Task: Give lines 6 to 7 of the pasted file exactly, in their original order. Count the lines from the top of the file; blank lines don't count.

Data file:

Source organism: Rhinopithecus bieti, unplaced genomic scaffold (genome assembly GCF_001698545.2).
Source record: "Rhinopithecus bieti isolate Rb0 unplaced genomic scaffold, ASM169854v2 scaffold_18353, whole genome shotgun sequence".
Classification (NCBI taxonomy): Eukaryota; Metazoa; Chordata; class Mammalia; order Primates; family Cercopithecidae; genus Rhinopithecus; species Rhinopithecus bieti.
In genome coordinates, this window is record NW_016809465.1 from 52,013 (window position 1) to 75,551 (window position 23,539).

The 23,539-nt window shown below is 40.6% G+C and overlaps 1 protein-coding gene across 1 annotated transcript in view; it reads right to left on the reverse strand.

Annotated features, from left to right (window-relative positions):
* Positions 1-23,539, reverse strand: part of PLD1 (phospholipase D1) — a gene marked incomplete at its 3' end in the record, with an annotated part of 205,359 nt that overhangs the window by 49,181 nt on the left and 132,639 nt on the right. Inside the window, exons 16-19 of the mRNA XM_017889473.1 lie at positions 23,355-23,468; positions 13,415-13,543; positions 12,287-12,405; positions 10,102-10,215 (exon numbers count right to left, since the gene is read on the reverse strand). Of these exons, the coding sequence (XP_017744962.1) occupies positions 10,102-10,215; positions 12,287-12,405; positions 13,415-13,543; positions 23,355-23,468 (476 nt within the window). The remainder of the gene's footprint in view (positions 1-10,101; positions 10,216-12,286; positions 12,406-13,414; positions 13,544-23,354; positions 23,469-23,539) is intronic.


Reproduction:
Annotated features, from left to right (window-relative positions):
* Positions 1-23,539, reverse strand: part of PLD1 (phospholipase D1) — a gene marked incomplete at its 3' end in the record, with an annotated part of 205,359 nt that overhangs the window by 49,181 nt on the left and 132,639 nt on the right. Inside the window, exons 16-19 of the mRNA XM_017889473.1 lie at positions 23,355-23,468; positions 13,415-13,543; positions 12,287-12,405; positions 10,102-10,215 (exon numbers count right to left, since the gene is read on the reverse strand). Of these exons, the coding sequence (XP_017744962.1) occupies positions 10,102-10,215; positions 12,287-12,405; positions 13,415-13,543; positions 23,355-23,468 (476 nt within the window). The remainder of the gene's footprint in view (positions 1-10,101; positions 10,216-12,286; positions 12,406-13,414; positions 13,544-23,354; positions 23,469-23,539) is intronic.